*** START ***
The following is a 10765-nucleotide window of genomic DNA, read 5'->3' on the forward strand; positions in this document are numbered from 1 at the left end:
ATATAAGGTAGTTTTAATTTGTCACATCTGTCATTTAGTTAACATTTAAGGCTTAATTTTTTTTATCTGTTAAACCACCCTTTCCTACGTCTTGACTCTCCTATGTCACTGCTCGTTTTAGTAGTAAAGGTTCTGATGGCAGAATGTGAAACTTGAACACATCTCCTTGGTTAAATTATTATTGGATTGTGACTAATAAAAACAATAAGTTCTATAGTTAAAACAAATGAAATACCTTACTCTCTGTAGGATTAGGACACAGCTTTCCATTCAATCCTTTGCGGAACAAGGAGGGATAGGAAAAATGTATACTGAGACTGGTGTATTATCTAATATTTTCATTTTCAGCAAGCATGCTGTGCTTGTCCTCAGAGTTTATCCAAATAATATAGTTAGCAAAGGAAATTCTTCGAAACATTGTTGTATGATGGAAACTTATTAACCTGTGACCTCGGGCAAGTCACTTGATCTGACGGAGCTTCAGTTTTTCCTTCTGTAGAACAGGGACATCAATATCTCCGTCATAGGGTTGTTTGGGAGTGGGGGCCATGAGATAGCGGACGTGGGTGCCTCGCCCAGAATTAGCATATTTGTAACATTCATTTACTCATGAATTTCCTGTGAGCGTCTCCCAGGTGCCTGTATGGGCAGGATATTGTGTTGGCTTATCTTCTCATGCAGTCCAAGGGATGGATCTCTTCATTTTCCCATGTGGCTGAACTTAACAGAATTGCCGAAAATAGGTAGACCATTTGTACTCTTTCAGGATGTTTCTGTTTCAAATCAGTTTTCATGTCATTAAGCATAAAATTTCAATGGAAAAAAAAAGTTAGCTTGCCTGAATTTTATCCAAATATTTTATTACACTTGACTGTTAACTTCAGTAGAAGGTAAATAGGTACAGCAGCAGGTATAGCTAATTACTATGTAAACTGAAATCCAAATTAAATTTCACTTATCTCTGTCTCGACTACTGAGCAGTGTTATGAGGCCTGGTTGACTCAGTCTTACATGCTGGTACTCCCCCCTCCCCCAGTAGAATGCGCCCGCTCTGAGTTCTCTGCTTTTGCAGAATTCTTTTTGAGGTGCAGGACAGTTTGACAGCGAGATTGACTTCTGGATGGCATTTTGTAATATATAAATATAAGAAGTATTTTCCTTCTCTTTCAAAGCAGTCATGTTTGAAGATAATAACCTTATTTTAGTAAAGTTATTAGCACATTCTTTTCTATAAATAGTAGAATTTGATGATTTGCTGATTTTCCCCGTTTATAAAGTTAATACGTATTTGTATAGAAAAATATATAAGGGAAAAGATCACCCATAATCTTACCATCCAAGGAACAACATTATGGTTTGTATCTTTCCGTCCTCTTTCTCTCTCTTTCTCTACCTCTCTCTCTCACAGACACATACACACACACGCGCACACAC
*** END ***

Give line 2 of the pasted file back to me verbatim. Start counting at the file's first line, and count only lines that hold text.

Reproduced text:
ATATAAGGTAGTTTTAATTTGTCACATCTGTCATTTAGTTAACATTTAAGGCTTAATTTTTTTTATCTGTTAAACCACCCTTTCCTACGTCTTGACTCTCCTATGTCACTGCTCGTTTTAGTAGTAAAGGTTCTGATGGCAGAATGTGAAACTTGAACACATCTCCTTGGTTAAATTATTATTGGATTGTGACTAATAAAAACAATAAGTTCTATAGTTAAAACAAATGAAATACCTTACTCTCTGTAGGATTAGGACACAGCTTTCCATTCAATCCTTTGCGGAACAAGGAGGGATAGGAAAAATGTATACTGAGACTGGTGTATTATCTAATATTTTCATTTTCAGCAAGCATGCTGTGCTTGTCCTCAGAGTTTATCCAAATAATATAGTTAGCAAAGGAAATTCTTCGAAACATTGTTGTATGATGGAAACTTATTAACCTGTGACCTCGGGCAAGTCACTTGATCTGACGGAGCTTCAGTTTTTCCTTCTGTAGAACAGGGACATCAATATCTCCGTCATAGGGTTGTTTGGGAGTGGGGGCCATGAGATAGCGGACGTGGGTGCCTCGCCCAGAATTAGCATATTTGTAACATTCATTTACTCATGAATTTCCTGTGAGCGTCTCCCAGGTGCCTGTATGGGCAGGATATTGTGTTGGCTTATCTTCTCATGCAGTCCAAGGGATGGATCTCTTCATTTTCCCATGTGGCTGAACTTAACAGAATTGCCGAAAATAGGTAGACCATTTGTACTCTTTCAGGATGTTTCTGTTTCAAATCAGTTTTCATGTCATTAAGCATAAAATTTCAATGGAAAAAAAAAGTTAGCTTGCCTGAATTTTATCCAAATATTTTATTACACTTGACTGTTAACTTCAGTAGAAGGTAAATAGGTACAGCAGCAGGTATAGCTAATTACTATGTAAACTGAAATCCAAATTAAATTTCACTTATCTCTGTCTCGACTACTGAGCAGTGTTATGAGGCCTGGTTGACTCAGTCTTACATGCTGGTACTCCCCCCTCCCCCAGTAGAATGCGCCCGCTCTGAGTTCTCTGCTTTTGCAGAATTCTTTTTGAGGTGCAGGACAGTTTGACAGCGAGATTGACTTCTGGATGGCATTTTGTAATATATAAATATAAGAAGTATTTTCCTTCTCTTTCAAAGCAGTCATGTTTGAAGATAATAACCTTATTTTAGTAAAGTTATTAGCACATTCTTTTCTATAAATAGTAGAATTTGATGATTTGCTGATTTTCCCCGTTTATAAAGTTAATACGTATTTGTATAGAAAAATATATAAGGGAAAAGATCACCCATAATCTTACCATCCAAGGAACAACATTATGGTTTGTATCTTTCCGTCCTCTTTCTCTCTCTTTCTCTACCTCTCTCTCTCACAGACACATACACACACACGCGCACACAC